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Whether you purchased a property as a buy-to-let or decided to rent it out at a later point, many landlords decide to sell a house with tenants in situ. In fact, the National Landlords Association’s latest research on the subject shows that a fifth of its members intend to reduce the size of their property portfolio, representing the highest level of planned sales in a decade. If you’re thinking of following suit, read our practical guide to selling a house with tenants.

 

What is a sitting tenant?

First off, it’s important to clarify what we’re discussing here. A sitting tenant is a renter who is already occupying a property. Provided they have an ongoing contract in place with their original landlord when the house is sold, they are legally entitled to continue living in it.

 

The benefits of selling a house with tenants as a buy-to-let

Selling a house with tenants in situ can certainly have its upsides, particularly if it’s sold as a buy-to-let property (i.e. sold to another landlord). Provided you have a good relationship with your existing tenants – with no major ongoing disputes or history of unpaid rent – this arrangement can be beneficial to all parties:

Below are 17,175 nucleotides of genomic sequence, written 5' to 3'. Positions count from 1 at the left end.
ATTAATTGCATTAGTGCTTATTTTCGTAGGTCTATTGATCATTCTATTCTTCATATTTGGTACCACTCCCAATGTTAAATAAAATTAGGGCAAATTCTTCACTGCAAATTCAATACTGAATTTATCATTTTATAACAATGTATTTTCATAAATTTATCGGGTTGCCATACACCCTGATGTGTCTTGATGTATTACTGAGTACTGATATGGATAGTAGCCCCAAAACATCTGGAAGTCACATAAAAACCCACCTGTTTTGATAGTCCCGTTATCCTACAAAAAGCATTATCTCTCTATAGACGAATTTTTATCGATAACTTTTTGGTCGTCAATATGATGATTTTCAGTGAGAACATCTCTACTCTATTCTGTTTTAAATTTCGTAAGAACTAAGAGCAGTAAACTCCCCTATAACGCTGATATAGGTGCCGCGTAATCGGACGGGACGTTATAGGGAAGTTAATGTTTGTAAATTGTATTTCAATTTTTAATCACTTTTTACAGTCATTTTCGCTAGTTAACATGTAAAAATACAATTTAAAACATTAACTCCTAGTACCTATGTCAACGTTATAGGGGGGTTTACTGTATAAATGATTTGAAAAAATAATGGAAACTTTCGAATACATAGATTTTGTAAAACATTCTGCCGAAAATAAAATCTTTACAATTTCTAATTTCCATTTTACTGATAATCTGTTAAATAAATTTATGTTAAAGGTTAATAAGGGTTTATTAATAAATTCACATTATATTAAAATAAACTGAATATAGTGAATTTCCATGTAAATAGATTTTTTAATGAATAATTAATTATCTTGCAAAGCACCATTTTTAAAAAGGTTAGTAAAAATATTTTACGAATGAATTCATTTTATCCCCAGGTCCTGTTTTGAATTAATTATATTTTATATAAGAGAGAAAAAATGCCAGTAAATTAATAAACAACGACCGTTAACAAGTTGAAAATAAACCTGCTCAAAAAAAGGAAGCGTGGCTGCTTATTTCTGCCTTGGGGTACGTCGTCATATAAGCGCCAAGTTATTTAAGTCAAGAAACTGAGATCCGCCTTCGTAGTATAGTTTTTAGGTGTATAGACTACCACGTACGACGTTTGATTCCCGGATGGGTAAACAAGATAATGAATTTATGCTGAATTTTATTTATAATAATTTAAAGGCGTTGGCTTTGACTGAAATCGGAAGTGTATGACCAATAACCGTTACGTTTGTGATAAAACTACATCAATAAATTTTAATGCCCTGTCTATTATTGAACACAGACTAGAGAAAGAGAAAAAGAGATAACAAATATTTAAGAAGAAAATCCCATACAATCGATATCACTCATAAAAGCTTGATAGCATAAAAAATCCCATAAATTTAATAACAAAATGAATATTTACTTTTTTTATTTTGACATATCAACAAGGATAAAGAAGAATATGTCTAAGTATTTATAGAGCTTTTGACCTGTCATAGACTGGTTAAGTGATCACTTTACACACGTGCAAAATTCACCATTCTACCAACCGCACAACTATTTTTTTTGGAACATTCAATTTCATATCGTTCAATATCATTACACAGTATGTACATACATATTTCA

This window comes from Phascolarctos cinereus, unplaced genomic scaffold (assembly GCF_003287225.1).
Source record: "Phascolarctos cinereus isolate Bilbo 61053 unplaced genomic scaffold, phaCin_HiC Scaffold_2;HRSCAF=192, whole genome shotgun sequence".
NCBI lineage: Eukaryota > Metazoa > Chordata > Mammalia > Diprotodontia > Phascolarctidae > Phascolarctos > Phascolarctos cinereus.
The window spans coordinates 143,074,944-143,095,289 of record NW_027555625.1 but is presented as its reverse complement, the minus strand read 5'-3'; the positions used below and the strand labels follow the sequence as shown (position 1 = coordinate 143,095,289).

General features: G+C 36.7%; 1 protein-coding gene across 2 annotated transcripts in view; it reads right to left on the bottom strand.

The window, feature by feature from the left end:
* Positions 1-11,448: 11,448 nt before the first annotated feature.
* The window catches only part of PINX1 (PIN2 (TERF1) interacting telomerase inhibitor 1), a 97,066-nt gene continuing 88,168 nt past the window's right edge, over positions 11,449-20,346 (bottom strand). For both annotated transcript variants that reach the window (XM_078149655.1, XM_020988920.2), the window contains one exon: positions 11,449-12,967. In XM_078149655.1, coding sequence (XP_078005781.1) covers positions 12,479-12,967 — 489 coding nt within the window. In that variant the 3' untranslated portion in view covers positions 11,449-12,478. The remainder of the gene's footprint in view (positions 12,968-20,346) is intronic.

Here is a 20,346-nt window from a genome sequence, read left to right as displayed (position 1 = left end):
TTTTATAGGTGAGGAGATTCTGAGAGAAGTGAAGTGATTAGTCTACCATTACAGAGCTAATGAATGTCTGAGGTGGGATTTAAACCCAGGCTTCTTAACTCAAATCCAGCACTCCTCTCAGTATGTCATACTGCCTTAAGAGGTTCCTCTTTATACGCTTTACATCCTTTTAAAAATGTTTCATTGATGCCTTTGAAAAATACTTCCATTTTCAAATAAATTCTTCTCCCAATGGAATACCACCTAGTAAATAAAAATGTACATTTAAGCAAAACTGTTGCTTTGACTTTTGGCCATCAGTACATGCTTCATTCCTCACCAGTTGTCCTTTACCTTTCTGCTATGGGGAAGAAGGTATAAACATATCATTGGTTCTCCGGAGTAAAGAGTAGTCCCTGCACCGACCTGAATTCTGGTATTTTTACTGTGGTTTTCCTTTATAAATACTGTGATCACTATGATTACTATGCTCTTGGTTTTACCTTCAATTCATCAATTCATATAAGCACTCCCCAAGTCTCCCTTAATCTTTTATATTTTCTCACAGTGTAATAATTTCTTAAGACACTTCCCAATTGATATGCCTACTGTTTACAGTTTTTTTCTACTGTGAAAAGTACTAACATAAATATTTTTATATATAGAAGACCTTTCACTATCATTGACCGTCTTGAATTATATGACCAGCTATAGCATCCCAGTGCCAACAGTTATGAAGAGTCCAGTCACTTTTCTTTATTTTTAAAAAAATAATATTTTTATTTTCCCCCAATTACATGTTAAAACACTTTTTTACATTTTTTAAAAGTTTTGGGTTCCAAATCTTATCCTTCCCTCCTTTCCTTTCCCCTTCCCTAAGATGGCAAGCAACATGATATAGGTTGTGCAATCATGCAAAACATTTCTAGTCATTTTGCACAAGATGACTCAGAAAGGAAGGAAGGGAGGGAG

• The current landlord won’t suffer any loss of income, as they’ll continue to receive rent payments up until the date of completion
  • The new landlord doesn’t have to worry about spending time and money on finding new tenants, so they will start earning rental income as soon as they take ownership of the property. For this reason, the property may fetch a higher price when sold
  • The existing tenants don’t need to move out of the property. The rental agreement is simply transferred to the new landlord, with all the terms remaining in place for the length of the tenancy

For more on this, read our article on why you should sell your apartment with tenants in situ.

 

Selling to other types of buyer

Things can become a little more complex if you’re not selling to another landlord – although this certainly doesn’t mean that you shouldn’t consider doing so in the right circumstances. When you list your property on the market, anyone – not just fellow landlords or investors – will be able to see it, so if you’re open to the possibility of selling to a non-landlord, you’ll have a much larger pool of prospective buyers. In this section, we’ll discuss some of the considerations around selling a house with tenants to someone who wants to live in the property.

 

Can you sell to your tenants?

While not always practical, the simplest solution may be to sell your property to the existing tenants. Of course, many people rent because they don’t have enough money saved up to secure a deposit, or because renting better suits their circumstances. But it’s possible that your tenants are looking to buy in future. If they love living in your house, they can escape the hassle of finding a new property and moving out by buying it themselves. What’s more, this means you don’t have to deal with any potential complexities around asking them to leave. Whether or not your tenants prove to be in a position to buy, it’s absolutely worth discussing it with them.